The harvest of menhaden along the Atlantic coast will be cut by 20 percent, following a controversial decision made by the fifteen-state board that regulates near-shore fishing.
Thirteen regulators voted in favor of the harvest reduction in a heated meeting of the Atlantic States Marine Fisheries Commission (ASMFC), held last week in a Baltimore hotel ballroom crowded with hundreds of activists clad in “Fight for Menhaden” buttons and shirts.
Often called “the most important fish in the sea,” menhaden are filter feeders that play an important role in clean water and form a critical link in the Chesapeake Bay food chain. The ASMFC received thousands of comments from individuals and organizations in support of conserving the likely-overfished species whose abundance is at an all-time low.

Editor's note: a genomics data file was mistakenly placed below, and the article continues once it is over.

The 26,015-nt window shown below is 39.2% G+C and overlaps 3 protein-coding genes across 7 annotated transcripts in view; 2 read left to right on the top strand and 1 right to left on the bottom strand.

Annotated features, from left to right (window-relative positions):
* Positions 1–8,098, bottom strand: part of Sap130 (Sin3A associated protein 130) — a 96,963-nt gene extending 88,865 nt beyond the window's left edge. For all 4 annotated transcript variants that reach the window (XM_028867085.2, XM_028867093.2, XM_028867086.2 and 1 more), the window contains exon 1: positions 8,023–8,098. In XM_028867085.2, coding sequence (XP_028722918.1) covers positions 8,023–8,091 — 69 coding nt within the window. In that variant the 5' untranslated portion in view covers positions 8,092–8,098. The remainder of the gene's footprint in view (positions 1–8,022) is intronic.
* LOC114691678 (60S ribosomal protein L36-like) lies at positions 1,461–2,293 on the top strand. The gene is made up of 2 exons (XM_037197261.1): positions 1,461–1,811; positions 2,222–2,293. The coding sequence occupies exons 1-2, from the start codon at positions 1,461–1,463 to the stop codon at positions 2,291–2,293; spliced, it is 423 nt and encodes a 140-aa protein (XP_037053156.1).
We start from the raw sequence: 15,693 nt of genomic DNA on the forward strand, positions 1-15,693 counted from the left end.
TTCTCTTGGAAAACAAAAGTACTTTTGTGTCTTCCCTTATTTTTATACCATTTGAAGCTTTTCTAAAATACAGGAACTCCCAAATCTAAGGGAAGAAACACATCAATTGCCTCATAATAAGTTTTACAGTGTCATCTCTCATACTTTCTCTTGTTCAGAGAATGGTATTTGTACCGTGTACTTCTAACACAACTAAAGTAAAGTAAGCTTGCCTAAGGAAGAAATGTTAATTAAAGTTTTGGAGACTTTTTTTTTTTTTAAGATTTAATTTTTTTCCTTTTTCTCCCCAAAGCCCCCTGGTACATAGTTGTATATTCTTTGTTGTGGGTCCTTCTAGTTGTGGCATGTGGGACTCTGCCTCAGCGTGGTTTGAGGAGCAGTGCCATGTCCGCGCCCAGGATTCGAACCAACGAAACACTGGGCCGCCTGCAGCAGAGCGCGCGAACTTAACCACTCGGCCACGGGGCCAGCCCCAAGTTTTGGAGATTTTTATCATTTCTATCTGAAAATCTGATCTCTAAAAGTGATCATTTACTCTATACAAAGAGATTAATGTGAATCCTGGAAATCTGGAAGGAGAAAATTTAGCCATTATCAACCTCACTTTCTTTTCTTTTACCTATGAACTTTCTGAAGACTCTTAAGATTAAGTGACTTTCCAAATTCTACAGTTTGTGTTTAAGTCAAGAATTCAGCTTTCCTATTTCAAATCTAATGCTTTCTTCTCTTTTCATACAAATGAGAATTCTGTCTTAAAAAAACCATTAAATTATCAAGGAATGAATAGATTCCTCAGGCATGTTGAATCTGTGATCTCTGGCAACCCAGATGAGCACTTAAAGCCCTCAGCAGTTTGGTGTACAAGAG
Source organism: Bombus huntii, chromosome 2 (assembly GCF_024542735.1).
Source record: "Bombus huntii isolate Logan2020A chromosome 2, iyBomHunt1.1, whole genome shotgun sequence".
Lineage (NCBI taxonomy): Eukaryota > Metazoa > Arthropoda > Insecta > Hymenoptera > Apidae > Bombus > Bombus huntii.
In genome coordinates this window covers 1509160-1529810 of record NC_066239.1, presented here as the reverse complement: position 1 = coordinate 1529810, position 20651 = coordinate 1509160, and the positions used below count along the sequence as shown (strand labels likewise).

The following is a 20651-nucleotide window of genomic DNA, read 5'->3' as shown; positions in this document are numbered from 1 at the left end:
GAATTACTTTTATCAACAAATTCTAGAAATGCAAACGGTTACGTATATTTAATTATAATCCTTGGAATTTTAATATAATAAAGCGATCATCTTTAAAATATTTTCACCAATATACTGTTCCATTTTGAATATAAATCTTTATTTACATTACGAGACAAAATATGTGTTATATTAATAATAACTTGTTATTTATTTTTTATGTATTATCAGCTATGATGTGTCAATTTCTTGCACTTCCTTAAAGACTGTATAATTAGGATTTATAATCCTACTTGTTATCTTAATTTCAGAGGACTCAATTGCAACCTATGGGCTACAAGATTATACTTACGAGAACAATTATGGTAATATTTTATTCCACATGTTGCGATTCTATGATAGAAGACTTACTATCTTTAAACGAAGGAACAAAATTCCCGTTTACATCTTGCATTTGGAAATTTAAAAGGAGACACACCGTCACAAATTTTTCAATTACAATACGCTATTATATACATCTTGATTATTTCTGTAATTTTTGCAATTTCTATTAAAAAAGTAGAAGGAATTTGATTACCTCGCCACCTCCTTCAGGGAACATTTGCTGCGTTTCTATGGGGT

Three states, including Virginia, voted against the cut. Virginia is home to the coast’s last remaining menhaden processing plant, which turns menhaden into animal feed, fertilizer and fish oil, and which is responsible for 80 percent of the current coast-wide harvest.
Virginia officials argued for a less severe reduction and warned that a large cut could hurt the state’s economy and lead to job losses at its Reedville plant, which is operated by Omega Protein, Inc. A number of Virginia fishermen employed by the Texas-based company attended the management meeting and stood, arms crossed, in silent protest of the reduction.
The first-ever coast-wide limit on menhaden harvest will go into effect in 2013 and remain in place until the next stock assessment, scheduled for 2014.